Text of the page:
What, then, can give us the courage to say “I?” It comes by virtue of that phenomenon we call encounter: “Only within the phenomenon of the encounter is the I given the possibility to decide, to make itself able to recognize and accept. The courage to say “I” is born in the face of truth, and truth is a presence” (ibid., 10). From the day He became flesh and came to live among us, God offered man the possibility to escape from fear and find energy in the good, following His son who died and is risen. St. Thomas Aquinas’s words are illuminating when he affirms, “Man’s life consists in the affection that chiefly sustains him and in which he finds the greatest satisfaction” (cf. Summa Theologiae, II-IIae, q. 179, art. 1. 150).
The filial relationship with the eternal Father, which is made present in persons reached and changed by Christ, gives consistency to the self, freeing it from fear and opening it to the world with a positive attitude. It generates a desire for goodness: “Every authentic experience of truth and goodness seeks by its very nature to grow within us, and any person who has experienced a profound liberation becomes more sensitive to the needs of others. As it expands, goodness takes root and develops” (Francis, Apostolic Exhortation Evangelii Gaudium, 9).
This is the experience that gives us the courage to hope: “Encountering Christ, letting themselves be caught up in and guided by his love, enlarges the horizons of existence, gives it a firm hope which will not disappoint. Faith is no refuge for the fainthearted, but something which enhances our lives. It makes us aware of a magnificent calling, the vocation of love. It assures us that this love is trustworthy and worth embracing, for it is based on God’s faithfulness which is stronger than our every weakness” (Francis., Enc. Lumen Fidei, 53).
Let us consider the figure of St. Peter: the Acts of the Apostles report these words he spoke after having been strictly forbidden to continue speaking in the name of Jesus: “Whether it is right in the sight of God for us to obey you rather than God, you be the judges. It is impossible for us not to speak about what we have seen and heard” (4:19-20). Where does “this coward who denied the Lord” find his courage? “What happened in this man’s heart? The gift of the Holy Spirit” (Francis, Homily During the Mass at Casa Santa Marta, April 18, 2020).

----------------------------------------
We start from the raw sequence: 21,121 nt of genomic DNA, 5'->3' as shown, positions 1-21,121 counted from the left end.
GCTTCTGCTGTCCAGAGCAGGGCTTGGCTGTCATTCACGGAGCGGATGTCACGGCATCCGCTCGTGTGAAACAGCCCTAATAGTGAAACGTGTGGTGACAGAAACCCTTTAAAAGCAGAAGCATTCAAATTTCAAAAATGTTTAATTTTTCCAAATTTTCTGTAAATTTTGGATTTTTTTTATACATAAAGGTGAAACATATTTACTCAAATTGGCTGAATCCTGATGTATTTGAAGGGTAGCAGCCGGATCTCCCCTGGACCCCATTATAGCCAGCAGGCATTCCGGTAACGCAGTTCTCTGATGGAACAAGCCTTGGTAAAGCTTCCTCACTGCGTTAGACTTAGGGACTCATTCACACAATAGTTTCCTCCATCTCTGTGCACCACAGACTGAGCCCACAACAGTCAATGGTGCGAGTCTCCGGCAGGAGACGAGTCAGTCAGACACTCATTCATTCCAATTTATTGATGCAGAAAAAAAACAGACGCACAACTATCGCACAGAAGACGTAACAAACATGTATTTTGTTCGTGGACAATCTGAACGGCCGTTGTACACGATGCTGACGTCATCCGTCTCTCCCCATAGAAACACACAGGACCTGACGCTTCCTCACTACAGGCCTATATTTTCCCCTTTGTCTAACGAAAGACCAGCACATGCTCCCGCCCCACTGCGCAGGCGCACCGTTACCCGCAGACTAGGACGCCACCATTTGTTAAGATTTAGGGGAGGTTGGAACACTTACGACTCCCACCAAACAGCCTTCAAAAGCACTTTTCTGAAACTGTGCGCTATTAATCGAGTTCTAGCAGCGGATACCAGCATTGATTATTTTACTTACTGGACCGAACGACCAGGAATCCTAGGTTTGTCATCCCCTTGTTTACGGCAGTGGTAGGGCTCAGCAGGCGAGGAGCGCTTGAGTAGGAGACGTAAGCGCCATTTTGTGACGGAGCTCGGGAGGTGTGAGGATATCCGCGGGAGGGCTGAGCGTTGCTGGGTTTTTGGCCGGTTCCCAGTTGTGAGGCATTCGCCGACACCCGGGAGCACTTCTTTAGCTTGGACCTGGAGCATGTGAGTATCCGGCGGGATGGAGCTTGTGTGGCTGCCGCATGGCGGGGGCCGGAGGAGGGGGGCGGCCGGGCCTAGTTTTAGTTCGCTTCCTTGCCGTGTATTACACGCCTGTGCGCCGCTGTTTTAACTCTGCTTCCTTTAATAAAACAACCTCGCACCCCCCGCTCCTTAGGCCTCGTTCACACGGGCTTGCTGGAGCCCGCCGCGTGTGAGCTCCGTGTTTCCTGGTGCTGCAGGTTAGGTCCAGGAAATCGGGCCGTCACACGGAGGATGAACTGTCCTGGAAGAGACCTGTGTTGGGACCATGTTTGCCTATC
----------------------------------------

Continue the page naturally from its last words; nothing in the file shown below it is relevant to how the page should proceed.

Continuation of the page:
The profound reason for the courage of the Christian is Christ. It is the Risen Lord who is our security, who makes us experience profound peace even in the midst of life’s storms. The Holy Father hopes that during the week of the Meeting, the organizers and guests might offer a living witness, taking on the task indicated in the programmatic document of his pontificate: “Many […] are quietly seeking God, led by a yearning to see his face, even in countries of ancient Christian tradition. […] Christians have the duty to proclaim the Gospel without excluding anyone. Instead of seeming to impose new obligations, they should appear as people who wish to share their joy, who point to a horizon of beauty and who invite others to a delicious banquet” (Apostolic Exhortation Evangelii Gaudium, 14).
The joy of the Gospel instills in us the audacity to set out on new paths: “We must be bold enough to discover new signs and new symbols, new flesh […] particularly attractive for others” (ibid., 167). This is the contribution the Holy Father hopes the Meeting can offer as we start again, with the awareness that, “the security of faith sets us on a journey; it enables witness and dialogue with all” (Enc. Lumen Fidei, 34), with no exceptions, because the horizon of faith in Christ is the entire world.”
In entrusting this message to you, Your Excellency, Pope Francis asks you to remember him in prayer and gives his heartfelt blessing to you and to the organizers, volunteers and participants of the 2021 Meeting.
I, too, express my best wishes for the success of the event and I take advantage of the occasion to assure you of my deepest respects.
Yours Devotedly in the Lord,
Pietro Cardinal Parolin
Secretary of State
From the Vatican, July 29, 2021